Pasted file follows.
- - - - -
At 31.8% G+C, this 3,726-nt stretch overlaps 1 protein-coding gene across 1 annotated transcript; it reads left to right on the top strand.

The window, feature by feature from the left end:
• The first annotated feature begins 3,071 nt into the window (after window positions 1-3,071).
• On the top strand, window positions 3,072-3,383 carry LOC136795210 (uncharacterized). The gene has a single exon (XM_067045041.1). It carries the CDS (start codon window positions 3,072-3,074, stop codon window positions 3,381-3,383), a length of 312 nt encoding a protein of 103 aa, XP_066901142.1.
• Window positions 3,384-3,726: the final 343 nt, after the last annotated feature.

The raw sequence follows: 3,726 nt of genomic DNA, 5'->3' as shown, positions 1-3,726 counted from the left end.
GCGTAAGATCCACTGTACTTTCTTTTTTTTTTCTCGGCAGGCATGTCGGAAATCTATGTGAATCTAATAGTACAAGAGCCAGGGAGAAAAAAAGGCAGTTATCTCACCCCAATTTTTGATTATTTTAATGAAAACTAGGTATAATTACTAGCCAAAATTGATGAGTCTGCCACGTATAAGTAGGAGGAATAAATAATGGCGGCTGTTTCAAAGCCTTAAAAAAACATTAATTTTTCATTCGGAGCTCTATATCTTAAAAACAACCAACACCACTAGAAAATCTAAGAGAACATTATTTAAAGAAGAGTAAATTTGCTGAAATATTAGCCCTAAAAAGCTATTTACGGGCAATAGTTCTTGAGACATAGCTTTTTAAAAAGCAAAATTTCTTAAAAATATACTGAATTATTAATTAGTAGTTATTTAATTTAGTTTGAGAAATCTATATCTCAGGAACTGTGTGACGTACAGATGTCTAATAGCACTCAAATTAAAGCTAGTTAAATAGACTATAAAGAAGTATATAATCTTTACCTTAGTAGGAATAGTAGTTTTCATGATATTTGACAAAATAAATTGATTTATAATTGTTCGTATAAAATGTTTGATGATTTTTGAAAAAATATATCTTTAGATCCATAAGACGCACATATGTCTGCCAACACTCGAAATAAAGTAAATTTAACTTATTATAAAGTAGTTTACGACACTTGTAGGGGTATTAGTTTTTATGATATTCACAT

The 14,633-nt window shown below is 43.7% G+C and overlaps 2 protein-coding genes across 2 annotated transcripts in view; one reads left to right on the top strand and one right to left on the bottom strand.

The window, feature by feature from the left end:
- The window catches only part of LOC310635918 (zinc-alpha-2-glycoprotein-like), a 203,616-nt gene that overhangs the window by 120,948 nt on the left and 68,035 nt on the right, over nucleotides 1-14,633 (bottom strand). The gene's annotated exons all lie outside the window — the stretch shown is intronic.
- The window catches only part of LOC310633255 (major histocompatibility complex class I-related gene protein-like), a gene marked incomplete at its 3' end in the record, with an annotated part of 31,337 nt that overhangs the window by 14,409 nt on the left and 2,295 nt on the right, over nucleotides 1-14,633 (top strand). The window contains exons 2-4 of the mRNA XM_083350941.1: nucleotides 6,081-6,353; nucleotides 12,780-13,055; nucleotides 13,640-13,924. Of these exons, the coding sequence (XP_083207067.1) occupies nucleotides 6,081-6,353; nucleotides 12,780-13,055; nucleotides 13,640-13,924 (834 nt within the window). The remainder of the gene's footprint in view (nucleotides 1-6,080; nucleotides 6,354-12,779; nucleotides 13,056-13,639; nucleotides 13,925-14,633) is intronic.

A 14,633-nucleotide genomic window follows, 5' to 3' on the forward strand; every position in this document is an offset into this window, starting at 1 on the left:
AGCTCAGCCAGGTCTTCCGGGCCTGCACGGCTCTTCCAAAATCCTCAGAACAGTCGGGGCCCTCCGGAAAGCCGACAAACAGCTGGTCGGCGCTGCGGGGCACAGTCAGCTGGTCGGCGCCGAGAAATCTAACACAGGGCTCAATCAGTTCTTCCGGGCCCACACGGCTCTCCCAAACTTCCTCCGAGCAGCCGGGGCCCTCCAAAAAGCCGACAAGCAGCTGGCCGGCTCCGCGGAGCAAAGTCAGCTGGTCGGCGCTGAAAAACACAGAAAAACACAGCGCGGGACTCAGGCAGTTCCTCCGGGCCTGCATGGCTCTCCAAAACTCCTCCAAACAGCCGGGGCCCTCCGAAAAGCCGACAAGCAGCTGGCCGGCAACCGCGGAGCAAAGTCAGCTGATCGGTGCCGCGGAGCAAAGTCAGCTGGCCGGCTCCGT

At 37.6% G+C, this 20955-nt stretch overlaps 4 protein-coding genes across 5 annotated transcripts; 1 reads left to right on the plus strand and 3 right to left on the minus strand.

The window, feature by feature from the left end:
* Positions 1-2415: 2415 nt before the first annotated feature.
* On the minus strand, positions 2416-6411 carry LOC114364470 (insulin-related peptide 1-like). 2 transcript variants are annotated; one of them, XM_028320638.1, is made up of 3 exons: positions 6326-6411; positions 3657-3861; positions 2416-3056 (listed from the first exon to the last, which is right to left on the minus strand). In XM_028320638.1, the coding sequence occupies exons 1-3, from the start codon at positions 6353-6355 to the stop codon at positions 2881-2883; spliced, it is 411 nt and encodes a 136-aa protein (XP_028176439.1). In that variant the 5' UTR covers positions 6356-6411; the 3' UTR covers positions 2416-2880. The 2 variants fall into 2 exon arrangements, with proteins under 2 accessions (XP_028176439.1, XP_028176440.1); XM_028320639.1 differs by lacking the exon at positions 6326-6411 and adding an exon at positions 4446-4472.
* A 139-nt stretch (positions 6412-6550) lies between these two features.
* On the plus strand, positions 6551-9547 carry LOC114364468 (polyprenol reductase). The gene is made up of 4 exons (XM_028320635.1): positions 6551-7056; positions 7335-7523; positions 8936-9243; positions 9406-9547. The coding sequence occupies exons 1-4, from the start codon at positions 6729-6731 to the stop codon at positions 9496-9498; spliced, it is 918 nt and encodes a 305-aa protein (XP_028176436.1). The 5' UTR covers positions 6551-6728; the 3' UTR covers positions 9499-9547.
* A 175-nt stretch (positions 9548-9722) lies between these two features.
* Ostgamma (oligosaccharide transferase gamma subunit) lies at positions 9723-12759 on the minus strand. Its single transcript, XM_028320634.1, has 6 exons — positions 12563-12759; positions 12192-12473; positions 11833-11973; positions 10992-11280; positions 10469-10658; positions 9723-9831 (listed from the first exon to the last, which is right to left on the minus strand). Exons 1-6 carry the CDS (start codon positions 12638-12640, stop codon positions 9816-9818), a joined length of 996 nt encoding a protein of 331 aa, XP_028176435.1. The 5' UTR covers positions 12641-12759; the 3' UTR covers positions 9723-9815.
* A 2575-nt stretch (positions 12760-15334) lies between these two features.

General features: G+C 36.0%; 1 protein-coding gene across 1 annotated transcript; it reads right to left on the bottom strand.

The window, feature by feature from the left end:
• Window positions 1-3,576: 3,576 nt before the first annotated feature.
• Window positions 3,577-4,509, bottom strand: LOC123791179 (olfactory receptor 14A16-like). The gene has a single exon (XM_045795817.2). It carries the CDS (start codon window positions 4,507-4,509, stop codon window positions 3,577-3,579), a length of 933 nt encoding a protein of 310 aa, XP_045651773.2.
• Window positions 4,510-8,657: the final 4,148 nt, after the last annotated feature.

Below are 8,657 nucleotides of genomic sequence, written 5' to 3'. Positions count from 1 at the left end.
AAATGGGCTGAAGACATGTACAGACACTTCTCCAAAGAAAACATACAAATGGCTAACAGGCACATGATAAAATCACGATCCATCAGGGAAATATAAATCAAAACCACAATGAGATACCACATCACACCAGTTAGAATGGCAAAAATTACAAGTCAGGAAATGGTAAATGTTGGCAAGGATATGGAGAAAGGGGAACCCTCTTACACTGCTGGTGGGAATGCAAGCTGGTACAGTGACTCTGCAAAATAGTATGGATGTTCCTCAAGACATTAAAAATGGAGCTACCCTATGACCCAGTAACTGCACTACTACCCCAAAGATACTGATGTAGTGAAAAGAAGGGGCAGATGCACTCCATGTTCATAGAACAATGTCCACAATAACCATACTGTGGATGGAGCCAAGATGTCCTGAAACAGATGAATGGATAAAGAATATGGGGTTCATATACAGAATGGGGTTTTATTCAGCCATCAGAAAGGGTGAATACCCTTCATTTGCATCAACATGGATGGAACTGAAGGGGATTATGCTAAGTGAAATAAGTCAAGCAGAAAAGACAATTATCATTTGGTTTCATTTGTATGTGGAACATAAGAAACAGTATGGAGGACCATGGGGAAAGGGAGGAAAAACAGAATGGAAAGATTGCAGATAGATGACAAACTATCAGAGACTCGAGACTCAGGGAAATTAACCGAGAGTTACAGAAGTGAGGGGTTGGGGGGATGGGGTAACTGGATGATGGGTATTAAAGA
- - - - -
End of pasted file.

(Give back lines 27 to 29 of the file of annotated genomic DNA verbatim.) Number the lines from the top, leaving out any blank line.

• Window positions 4,510-8,657: the final 4,148 nt, after the last annotated feature.

Below are 8,657 nucleotides of genomic sequence, written 5' to 3'. Positions count from 1 at the left end.
AAATGGGCTGAAGACATGTACAGACACTTCTCCAAAGAAAACATACAAATGGCTAACAGGCACATGATAAAATCACGATCCATCAGGGAAATATAAATCAAAACCACAATGAGATACCACATCACACCAGTTAGAATGGCAAAAATTACAAGTCAGGAAATGGTAAATGTTGGCAAGGATATGGAGAAAGGGGAACCCTCTTACACTGCTGGTGGGAATGCAAGCTGGTACAGTGACTCTGCAAAATAGTATGGATGTTCCTCAAGACATTAAAAATGGAGCTACCCTATGACCCAGTAACTGCACTACTACCCCAAAGATACTGATGTAGTGAAAAGAAGGGGCAGATGCACTCCATGTTCATAGAACAATGTCCACAATAACCATACTGTGGATGGAGCCAAGATGTCCTGAAACAGATGAATGGATAAAGAATATGGGGTTCATATACAGAATGGGGTTTTATTCAGCCATCAGAAAGGGTGAATACCCTTCATTTGCATCAACATGGATGGAACTGAAGGGGATTATGCTAAGTGAAATAAGTCAAGCAGAAAAGACAATTATCATTTGGTTTCATTTGTATGTGGAACATAAGAAACAGTATGGAGGACCATGGGGAAAGGGAGGAAAAACAGAATGGAAAGATTGCAGATAGATGACAAACTATCAGAGACTCGAGACTCAGGGAAATTAACCGAGAGTTACAGAAGTGAGGGGTTGGGGGGATGGGGTAACTGGATGATGGGTATTAAAGA